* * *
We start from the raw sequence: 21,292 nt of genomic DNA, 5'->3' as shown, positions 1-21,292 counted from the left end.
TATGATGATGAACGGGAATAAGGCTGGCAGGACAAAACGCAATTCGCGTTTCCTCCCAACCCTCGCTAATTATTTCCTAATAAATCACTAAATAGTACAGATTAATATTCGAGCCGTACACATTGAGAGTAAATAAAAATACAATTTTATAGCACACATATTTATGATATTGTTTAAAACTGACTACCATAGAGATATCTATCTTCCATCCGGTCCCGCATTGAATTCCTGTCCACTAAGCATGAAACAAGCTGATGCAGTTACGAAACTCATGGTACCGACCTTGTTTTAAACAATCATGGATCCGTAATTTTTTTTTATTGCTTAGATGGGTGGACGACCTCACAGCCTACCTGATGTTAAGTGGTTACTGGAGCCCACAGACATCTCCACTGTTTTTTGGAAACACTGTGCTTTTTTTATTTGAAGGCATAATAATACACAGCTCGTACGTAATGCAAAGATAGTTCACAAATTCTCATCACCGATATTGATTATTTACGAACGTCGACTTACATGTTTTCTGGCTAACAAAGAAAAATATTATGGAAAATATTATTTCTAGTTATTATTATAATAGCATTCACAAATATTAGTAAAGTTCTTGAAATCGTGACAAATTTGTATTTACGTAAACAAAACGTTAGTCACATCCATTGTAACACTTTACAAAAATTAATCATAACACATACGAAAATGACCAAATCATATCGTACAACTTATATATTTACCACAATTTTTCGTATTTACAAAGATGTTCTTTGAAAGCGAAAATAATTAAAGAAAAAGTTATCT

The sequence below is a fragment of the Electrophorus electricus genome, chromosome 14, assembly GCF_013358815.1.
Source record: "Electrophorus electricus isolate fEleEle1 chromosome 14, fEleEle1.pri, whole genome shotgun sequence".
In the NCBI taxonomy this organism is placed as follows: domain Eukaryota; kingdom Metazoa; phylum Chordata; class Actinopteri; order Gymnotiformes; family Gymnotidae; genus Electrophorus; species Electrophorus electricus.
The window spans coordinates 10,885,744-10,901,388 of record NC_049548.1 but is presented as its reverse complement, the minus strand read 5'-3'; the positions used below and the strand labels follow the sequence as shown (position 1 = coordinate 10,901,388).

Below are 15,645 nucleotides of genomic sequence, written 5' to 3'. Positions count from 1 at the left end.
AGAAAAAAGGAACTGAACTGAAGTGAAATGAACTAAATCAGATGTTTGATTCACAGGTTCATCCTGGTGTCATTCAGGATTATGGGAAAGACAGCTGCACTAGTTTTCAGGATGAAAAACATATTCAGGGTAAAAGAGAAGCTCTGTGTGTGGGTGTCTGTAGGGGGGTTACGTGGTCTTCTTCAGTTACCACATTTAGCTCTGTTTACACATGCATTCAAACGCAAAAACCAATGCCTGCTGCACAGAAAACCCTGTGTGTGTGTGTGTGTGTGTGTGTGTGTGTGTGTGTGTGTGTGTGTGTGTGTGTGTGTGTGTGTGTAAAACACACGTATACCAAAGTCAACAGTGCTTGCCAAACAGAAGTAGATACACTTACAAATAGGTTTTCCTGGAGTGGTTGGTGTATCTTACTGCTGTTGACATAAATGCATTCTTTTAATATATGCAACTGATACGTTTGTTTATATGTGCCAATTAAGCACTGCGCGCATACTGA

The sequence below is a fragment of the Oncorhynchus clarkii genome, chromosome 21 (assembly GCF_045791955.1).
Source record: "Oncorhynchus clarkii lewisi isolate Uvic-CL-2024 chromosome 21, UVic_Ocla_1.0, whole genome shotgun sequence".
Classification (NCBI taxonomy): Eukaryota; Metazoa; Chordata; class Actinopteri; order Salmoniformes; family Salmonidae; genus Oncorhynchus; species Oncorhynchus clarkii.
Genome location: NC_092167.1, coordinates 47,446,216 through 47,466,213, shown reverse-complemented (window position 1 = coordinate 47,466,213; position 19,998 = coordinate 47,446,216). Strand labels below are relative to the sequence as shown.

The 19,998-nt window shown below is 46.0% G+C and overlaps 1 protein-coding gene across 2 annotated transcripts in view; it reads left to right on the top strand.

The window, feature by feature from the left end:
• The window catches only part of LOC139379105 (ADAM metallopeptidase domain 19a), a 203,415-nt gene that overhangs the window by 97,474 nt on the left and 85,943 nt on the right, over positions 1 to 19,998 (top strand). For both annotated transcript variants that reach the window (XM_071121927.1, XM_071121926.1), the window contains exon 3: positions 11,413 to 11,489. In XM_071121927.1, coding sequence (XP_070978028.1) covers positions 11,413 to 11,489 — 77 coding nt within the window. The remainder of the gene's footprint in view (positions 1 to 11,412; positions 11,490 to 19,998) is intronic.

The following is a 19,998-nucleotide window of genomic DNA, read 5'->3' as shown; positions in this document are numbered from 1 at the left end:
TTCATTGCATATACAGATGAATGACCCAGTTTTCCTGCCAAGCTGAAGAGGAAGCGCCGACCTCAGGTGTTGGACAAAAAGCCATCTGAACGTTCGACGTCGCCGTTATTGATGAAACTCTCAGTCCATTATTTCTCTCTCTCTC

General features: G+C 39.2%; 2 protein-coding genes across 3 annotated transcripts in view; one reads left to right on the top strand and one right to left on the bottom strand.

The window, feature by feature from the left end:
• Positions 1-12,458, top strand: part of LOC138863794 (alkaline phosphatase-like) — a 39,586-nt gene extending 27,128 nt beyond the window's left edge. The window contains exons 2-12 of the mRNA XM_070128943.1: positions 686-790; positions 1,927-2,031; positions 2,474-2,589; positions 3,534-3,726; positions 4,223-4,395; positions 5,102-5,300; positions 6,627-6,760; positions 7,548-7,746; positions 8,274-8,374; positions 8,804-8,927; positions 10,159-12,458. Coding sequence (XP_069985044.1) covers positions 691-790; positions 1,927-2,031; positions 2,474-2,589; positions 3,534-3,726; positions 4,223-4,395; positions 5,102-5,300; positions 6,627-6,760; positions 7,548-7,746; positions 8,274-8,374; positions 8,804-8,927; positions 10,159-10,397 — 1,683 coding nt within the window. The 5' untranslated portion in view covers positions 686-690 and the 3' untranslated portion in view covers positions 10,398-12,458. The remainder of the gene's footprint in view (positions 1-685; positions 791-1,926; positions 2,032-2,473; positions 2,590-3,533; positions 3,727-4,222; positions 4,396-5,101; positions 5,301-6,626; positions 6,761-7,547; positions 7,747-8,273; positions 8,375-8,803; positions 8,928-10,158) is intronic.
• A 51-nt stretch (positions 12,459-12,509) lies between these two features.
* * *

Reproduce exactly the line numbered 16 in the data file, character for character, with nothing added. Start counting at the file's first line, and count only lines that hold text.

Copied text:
The following is a 19,998-nucleotide window of genomic DNA, read 5'->3' as shown; positions in this document are numbered from 1 at the left end: